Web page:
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Monday, September 11

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EMPTY TOOLBOX

UN to mull North Korean oil embargo, but veto likely

North Korea imports most of its crude oil from China, which is under threat

Photo: Stephen Shaver/UPI

Today, the UN Security Council is expected to vote on a draft resolution tabled by the US to slap additional sanctions on North Korea. The document proposes a ban on Pyongyang’s textile exports, prevents the hiring of North Korean labourers overseas and introduces an oil embargo.

North Korea imports all the crude oil it consumes—some 520,000 tons a year—most of which comes from China. An embargo would disrupt much of the country’s Soviet-era manufacturing plants and reduce transportation options for North Koreans.

But even if the plan isn’t vetoed by China and Russia today (which is probable), it’s highly unlikely that Pyongyang will give up its hard-won nuclear capabilities to resume oil imports. Rather, the regime will turn to other energy sources, particularly its large coal reserves, which can be converted into oil via the Fischer-Tropsch process.

A more productive avenue would be the resumption of talks between the North and key international stakeholders. Over the weekend, Angela Merkel pointed to Iran-style nuclear negotiations as a feasible option and one Germany was “prepared to play a very active part in”.

CHILLED CENTRISM

Norwegians head to the polls

Norway holds its general election today

Photo: Home to Honningsvog

Today, Norwegians will go to the polls for their country’s parliamentary elections. While the next prime minister will undoubtedly hail from either the centre-left Labour Party or the incumbent centre-right Conservative Party, the governing coalition will be decided by minor parties’ allegiances.

In particular, the populist Centre Party (SP), which is polling at highs of around  10%,  could play kingmaker for either coalition. The outsider party opposes left and right wing politics, campaigning on the rejection of governmental centralisation and free trade. Highly Eurosceptic and Islamophobic, it opposes the open practice of Islam and Norway’s participation in both the European Economic Area and the Schengen Area.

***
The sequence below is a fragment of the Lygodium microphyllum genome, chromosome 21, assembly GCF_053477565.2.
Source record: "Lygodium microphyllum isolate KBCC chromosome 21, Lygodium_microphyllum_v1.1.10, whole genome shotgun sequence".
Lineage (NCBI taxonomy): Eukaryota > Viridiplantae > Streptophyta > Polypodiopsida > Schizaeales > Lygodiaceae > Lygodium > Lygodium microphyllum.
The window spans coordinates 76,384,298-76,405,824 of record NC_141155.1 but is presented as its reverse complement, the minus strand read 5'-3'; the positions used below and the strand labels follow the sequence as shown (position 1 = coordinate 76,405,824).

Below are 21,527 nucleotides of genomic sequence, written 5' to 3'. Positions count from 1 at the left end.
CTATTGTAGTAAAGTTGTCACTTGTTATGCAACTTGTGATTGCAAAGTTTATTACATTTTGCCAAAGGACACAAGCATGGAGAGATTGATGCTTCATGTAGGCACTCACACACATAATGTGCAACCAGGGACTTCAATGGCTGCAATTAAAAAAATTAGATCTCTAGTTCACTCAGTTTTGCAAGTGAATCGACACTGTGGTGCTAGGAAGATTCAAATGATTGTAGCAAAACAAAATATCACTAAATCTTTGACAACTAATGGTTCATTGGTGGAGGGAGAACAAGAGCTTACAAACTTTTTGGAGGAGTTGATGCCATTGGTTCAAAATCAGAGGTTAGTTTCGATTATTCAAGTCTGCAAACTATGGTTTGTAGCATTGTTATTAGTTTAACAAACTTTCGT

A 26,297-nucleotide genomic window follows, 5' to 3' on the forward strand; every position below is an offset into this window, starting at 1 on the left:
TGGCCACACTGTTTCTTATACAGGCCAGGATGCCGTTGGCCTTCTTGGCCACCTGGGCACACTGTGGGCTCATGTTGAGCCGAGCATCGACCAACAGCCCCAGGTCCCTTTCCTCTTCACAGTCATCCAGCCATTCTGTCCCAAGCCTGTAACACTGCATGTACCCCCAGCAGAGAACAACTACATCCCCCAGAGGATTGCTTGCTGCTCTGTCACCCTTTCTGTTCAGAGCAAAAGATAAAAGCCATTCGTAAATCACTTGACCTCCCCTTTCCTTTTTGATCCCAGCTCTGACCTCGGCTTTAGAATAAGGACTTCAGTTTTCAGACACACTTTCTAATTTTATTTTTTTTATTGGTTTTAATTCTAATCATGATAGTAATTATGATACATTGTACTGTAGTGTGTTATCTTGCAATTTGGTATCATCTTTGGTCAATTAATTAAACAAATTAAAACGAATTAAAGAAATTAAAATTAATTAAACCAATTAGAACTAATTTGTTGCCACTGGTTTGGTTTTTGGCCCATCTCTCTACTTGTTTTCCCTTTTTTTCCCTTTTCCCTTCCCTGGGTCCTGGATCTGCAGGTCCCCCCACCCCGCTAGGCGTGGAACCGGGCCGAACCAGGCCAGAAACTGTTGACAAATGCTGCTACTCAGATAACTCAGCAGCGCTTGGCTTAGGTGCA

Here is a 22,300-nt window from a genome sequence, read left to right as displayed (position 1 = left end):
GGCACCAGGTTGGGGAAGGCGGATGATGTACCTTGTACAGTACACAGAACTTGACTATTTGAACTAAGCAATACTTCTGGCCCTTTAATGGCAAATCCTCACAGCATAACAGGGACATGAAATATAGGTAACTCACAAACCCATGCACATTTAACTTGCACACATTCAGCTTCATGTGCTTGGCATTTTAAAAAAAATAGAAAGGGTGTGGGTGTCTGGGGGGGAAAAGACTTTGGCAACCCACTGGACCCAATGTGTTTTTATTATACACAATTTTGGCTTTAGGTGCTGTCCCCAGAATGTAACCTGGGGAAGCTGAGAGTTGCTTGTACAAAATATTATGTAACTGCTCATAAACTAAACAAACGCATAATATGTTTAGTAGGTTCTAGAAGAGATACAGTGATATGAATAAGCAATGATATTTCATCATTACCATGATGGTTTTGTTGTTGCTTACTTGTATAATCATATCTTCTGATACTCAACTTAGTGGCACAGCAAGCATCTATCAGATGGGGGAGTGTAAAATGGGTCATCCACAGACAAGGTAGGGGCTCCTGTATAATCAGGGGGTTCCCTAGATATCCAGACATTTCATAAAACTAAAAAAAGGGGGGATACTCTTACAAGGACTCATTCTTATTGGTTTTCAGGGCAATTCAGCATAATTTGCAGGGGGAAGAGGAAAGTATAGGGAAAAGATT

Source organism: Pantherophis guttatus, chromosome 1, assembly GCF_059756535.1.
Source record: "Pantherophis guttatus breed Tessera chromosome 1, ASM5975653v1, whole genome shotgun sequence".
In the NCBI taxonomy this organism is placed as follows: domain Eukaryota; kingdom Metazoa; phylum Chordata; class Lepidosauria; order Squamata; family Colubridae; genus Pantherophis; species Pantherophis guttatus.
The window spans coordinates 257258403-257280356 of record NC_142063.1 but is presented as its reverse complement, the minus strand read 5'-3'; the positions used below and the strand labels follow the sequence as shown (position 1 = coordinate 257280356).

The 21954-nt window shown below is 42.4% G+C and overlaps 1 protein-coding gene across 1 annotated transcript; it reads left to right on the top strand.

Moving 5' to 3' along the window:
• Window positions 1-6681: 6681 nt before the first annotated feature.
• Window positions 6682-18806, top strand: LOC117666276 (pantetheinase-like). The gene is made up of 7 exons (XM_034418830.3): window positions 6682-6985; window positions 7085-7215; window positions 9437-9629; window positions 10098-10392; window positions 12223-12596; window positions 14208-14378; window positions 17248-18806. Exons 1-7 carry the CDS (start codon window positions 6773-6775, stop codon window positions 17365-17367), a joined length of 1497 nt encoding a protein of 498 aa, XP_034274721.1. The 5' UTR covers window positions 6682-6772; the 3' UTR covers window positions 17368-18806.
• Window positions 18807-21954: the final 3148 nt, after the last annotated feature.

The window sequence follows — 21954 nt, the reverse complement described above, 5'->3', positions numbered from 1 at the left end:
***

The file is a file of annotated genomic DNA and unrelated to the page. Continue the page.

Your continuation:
Labour’s concerns about capitalism and free trade’s effects on the working class make it the more likely partner for the agrarian SP. Expect the SP to join with Labour to pursue issues that appeal to their pastoral constituents, such as preventing rural hospital closures and the consolidation of small municipalities.

Still, the outcome is too close to call; most polls suggest a victory for either coalition by one or two seats out of the parliament’s 169, making this the closest race in recent history.

INDICTED DEMOCRACY

Cambodia’s opposition leader to be stripped of immunity

Cambodia’s opposition leader Kem Sokha is facing 30 years in prison

Photo: AP

Cambodia’s lawmakers will almost certainly strip opposition leader Kem Sokha of his parliamentary immunity today. The step comes despite a boycott by Mr Sokha’s political allies, who will rally outside the opposition figure’s jail cell.

Sokha was arrested last week on charges of treason, which he insists are politically motivated. As evidence, authorities have produced a 2013 video in which Sokha discusses winning an election with the help of Americans.

Having ruled the country for 32 years, Prime Minister Hun Sen has recently upped his crackdown on dissent ahead of an election next July, which is widely considered to be the largest test of his leadership in decades. 19 radio stations have been closed and the English-language Cambodia Daily was forced to shut down after being summarily presented with a $6 million tax bill.

While Western countries, like the US and Australia, have criticised the crackdown, China has offered public support to the prime minister—a relationship Beijing has cultivated over the years with billions of dollars in aid.

Mr Sokha faces up to 30 years in prison if convicted of treason. The indictment of Cambodia’s democracy could be much worse.

HAPPENING ELSEWHERE…

The Great Repeal vote, Catalonia celebrates, Netanyahu in Argentina

British lawmakers are set to pass the Great Repeal Bill

Photo: Getty

British lawmakers will vote on the Great Repeal Bill, which will provide the legal framework to transform EU-era laws to British legislation after Brexit. Despite moves by the opposition to block the bill, Theresa May is expected to receive enough support to pass this key piece of legislation.

The independence-minded Spanish region of Catalonia will celebrate its National Day. Catalonia had been planning to hold an independence referendum in October—a move that was blocked by the Spanish Constitutional Court late last week. Expect patriotic demonstrations in defiance of Madrid.

When he lands in Argentina today, Benjamin Netanyahu will become the first Israeli prime minister to visit Latin America. The PM will spend five days in the region- also visiting Colombia and Mexico- in a bid to upgrade ties with countries outside of North America and Europe and gain support at the UN over the Palestinian issue.

 

 

 

 

 

 

 

 

 

 

 

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